New gluten-free labeling to clear up confusion
With an increasing number of Americans suffering from celiac disease, the U.S. Food and Drug Administration (FDA), says it’s critical that food labels regarding gluten are clear and accurate.
In an effort to help clear up all of the confusion, the government agency has created a new regulation that standardizes the definition of the term “gluten-free” in order to help ensure the health and safety of consumers who have the condition that threatens their digestive systems.
Gluten is a protein found in grains like wheat, rye, and barley. It also shows up in some vitamins, dietary supplements and certain medicines. According to the FDA, nearly 3 million Americans have the disease, which requires them to completely avoid consuming anything that contains the ingredient.
“Adherence to a gluten-free diet is the key to treating celiac disease, which can be very disruptive to everyday life,” said FDA Commissioner Dr. Margaret A. Hamburg, in a news release. “The FDA’s new ‘gluten-free’ definition will help people with this condition make food choices with confidence and allow them to better manage their health.”
Government officials said current labeling that includes “no gluten,” “free of gluten,” and “without gluten,” must meet the new requirement that mandates these food have less than 20 parts per million of gluten.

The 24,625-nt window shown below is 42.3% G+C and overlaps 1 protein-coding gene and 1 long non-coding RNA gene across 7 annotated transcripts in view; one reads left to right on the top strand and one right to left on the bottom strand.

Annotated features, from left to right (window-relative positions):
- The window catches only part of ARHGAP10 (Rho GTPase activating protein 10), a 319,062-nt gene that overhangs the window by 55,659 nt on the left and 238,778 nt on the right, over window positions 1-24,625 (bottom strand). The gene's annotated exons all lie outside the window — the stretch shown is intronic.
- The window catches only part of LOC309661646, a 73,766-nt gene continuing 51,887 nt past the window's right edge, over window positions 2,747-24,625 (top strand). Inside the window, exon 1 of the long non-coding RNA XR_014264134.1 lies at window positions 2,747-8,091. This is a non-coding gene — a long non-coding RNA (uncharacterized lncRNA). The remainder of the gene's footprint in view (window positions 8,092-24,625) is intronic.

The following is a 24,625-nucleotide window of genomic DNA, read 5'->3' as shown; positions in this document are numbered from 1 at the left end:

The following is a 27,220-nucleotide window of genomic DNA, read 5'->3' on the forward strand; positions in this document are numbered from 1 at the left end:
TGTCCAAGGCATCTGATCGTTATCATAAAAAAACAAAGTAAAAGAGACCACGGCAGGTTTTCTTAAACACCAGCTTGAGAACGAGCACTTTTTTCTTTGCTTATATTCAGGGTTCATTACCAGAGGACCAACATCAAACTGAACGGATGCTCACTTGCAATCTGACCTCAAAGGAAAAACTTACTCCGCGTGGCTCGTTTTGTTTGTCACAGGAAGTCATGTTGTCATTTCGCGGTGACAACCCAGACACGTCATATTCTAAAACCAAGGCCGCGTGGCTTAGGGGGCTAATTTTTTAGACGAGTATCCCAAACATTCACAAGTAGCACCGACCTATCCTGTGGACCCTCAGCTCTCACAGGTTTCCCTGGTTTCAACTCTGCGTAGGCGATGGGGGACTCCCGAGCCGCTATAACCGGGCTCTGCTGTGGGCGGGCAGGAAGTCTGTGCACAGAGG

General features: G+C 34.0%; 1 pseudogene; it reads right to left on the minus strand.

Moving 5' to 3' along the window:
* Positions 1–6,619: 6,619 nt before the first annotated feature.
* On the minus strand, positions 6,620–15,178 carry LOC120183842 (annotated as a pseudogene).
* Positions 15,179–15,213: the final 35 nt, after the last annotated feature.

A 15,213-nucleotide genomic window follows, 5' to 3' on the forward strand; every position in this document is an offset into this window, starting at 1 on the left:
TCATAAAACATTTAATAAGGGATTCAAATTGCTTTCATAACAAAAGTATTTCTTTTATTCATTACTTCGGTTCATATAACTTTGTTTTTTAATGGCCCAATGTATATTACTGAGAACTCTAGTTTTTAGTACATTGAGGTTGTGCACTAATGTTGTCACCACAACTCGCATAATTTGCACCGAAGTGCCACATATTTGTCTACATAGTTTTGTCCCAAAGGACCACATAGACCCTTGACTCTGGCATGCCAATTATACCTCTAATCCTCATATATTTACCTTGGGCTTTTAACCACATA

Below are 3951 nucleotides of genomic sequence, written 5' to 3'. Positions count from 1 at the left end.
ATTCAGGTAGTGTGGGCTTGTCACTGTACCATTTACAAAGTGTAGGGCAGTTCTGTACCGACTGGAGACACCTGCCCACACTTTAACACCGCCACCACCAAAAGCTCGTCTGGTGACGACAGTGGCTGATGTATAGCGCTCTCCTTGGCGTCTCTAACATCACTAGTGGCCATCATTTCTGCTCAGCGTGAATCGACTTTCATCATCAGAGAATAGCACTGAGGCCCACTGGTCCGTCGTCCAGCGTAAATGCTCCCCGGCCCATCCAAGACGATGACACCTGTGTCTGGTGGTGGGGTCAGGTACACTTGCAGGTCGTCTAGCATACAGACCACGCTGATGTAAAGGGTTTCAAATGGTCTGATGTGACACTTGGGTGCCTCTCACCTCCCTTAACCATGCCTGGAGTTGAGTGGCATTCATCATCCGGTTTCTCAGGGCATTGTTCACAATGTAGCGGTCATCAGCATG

Food producers will have one year to make the proposed label changes.
“With celiac disease, there’s injury to the villi, the hair-like projections that line the small intestines, which help with nutrient absorption in the gastrointestinal tract,” he explained. He said symptoms may include:
- Abdominal pain
- Lack of appetite
- Nausea and vomiting
- Unexplained weight loss
The FDA is hoping food producers get on-board soon.
“We encourage the food industry to come into compliance with the new definition as soon as possible and help us make it as easy as possible for people with celiac disease to identify foods that meet the federal definition of ‘gluten-free’” said Michael R. Taylor, the FDA’s deputy commissioner for foods.
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